Columbia, Mo. (July 12, 2016) — Meet Riley Beggin, a second-year graduate student studying investigative reporting and radio reporting. She is interning at NPR in Washington, D.C., on the investigative unit. (Interview by Sophia Lauriello and Chad Brewster)
Where are you interning, and what are you doing?
On a day-to-day basis at NPR, I’ve been helping out with whatever the investigative team needs, such as booking studios and organizing behind-the scenes details. I do background reporting and call sources, trying to get information that is useful to the investigation.
What’s your favorite thing about this internship?
The opportunity to learn from some of the best people in the industry: NPR is a leader when it comes to radio in pretty much every form. Their content is incredibly popular both with on-air shows like Morning Edition and All Things Considered and online. Their podcasts are almost always at the top of the iTunes charts. I am interested in how we can take investigative stories and turn them into driveway moments, those stories that just grab you and don’t let you go so that you have to hear the end of it. It’s cool to see how the people at NPR are taking these ideas and putting them into practice. There’s a lot of things that go into making a story like that – great production, reporting and creative writing are just a few. Then the other thing is that the internship really hands on. I’ve been able to do a lot of work, and I feel like I am contributing to something real, something worthwhile.
What is one course you’ve taken at Missouri that prepared you for this internship?
The one that prepared me the most was Investigative Reporting with Associate Professor Mark Horvit. Anyone who is interested in investigative work should definitely look into taking that class. Mark has served as executive director of Investigative Reporters and Editors, which is headquartered at the School. He’ll be leading the School’s State Government Reporting Program in Jefferson City this fall.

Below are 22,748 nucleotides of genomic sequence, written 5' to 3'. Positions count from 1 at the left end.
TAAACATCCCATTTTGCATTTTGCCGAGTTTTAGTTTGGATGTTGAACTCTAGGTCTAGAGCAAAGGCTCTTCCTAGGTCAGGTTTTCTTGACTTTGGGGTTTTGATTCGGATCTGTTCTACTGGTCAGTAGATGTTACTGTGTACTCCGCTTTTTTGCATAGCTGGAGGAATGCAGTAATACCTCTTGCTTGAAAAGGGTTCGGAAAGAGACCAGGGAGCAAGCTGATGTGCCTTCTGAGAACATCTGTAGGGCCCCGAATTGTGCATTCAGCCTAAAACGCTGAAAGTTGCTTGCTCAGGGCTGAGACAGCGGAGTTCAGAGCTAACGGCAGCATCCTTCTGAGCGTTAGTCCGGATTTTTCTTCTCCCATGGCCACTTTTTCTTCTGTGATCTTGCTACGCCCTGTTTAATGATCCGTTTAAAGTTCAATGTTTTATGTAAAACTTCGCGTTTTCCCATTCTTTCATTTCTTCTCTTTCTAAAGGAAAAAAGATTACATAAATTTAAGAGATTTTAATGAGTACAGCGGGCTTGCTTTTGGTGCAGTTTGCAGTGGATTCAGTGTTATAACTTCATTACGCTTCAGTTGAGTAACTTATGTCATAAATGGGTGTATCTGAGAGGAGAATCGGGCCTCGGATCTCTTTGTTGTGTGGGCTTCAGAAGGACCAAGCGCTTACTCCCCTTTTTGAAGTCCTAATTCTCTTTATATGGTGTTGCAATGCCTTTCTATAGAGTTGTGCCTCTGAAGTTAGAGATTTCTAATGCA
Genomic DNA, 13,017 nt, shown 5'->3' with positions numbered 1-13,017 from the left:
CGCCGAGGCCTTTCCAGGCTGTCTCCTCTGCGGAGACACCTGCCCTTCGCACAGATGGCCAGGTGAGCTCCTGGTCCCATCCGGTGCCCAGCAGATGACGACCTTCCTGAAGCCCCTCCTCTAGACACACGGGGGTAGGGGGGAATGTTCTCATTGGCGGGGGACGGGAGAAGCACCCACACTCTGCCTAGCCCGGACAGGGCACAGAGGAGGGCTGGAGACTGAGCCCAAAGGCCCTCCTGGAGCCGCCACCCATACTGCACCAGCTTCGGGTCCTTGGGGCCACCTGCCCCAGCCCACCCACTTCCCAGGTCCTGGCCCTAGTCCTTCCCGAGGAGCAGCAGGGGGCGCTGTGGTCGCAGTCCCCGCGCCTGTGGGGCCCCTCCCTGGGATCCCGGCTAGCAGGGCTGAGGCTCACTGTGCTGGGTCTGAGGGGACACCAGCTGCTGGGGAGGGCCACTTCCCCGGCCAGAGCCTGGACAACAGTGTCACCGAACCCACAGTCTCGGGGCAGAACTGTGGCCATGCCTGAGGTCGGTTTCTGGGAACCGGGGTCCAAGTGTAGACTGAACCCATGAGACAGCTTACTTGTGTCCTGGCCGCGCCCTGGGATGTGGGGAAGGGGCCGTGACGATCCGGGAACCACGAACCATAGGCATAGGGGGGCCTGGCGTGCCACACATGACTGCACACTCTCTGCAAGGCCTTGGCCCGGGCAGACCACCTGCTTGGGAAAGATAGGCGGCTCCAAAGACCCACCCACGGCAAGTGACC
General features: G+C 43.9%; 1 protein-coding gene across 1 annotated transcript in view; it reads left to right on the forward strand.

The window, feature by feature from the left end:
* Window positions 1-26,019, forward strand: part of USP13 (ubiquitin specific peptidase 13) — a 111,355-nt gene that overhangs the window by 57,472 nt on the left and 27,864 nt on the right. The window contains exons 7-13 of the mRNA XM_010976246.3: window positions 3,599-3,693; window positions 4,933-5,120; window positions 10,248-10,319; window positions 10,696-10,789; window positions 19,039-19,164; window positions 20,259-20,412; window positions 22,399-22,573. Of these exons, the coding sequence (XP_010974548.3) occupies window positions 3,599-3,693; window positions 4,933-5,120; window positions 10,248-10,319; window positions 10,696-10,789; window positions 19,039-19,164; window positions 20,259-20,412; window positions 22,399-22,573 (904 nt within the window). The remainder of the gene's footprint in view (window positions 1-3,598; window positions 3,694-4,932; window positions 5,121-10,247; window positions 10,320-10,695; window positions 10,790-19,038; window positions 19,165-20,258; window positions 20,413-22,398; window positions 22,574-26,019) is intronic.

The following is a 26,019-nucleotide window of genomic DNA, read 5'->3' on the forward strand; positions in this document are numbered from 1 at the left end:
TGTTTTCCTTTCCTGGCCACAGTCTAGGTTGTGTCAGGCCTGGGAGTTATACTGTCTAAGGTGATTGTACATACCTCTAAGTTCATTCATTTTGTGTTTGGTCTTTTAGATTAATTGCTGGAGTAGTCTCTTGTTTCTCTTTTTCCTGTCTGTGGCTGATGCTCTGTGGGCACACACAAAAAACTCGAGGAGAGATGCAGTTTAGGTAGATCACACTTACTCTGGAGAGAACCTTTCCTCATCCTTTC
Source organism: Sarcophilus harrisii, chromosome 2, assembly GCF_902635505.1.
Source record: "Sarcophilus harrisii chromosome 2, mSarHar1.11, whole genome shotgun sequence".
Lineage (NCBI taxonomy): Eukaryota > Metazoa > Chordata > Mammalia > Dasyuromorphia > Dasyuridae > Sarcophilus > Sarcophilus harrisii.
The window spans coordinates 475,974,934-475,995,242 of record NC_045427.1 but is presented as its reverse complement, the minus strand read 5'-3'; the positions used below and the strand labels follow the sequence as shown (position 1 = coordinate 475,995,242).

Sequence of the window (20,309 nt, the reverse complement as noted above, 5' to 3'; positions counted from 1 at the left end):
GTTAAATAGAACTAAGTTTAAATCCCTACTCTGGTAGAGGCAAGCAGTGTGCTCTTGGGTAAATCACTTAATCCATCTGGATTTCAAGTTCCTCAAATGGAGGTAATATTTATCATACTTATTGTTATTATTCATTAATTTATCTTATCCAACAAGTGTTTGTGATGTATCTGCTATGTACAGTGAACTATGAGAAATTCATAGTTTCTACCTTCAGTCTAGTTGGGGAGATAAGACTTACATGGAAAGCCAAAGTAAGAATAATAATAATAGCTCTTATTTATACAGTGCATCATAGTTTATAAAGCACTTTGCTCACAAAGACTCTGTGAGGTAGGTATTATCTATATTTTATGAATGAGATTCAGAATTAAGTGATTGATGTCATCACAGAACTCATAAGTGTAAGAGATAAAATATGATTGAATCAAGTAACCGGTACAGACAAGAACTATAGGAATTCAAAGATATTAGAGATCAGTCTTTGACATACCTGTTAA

What else have you learned at the J-School?
The experience I’ve gotten is super important; I definitely would not be able to do what I do on a day-to-day basis without the things I learned at the journalism school. Working in the KBIA newsroom prepared me for understanding how radio newsrooms work. KBIA does a really good job allowing us to do creative reporting while also showing us the nuts and bolts of radio. I also took the basic reporting class through the Columbia Missourian and that was like my Reporting 101. I obviously knew how to form relationships with people before Mizzou, but the Missourian made it imperative that we get to know people in the areas that we were covering. So I learned a lot about “source building” and also how to write effectively when working remotely in Jefferson City.
Any advice for current students?
Be as friendly as you can to as many people as possible. That’s general life advice, I guess. I wouldn’t have gotten this internship without being friendly and making connections. This January I did the computer-assisted reporting boot camp and it was me, two other students and 15 full-time journalists. One night at dinner the journalists asked the students what we wanted to do. It turned out that one of the women at the table had worked at NPR. We started talking more, and she ended up recommending me to the current NPR investigative editor. Plus, people want to work with friendly people and help them get to their goals. So, yes, be really nice to other people.
Updated: September 29, 2020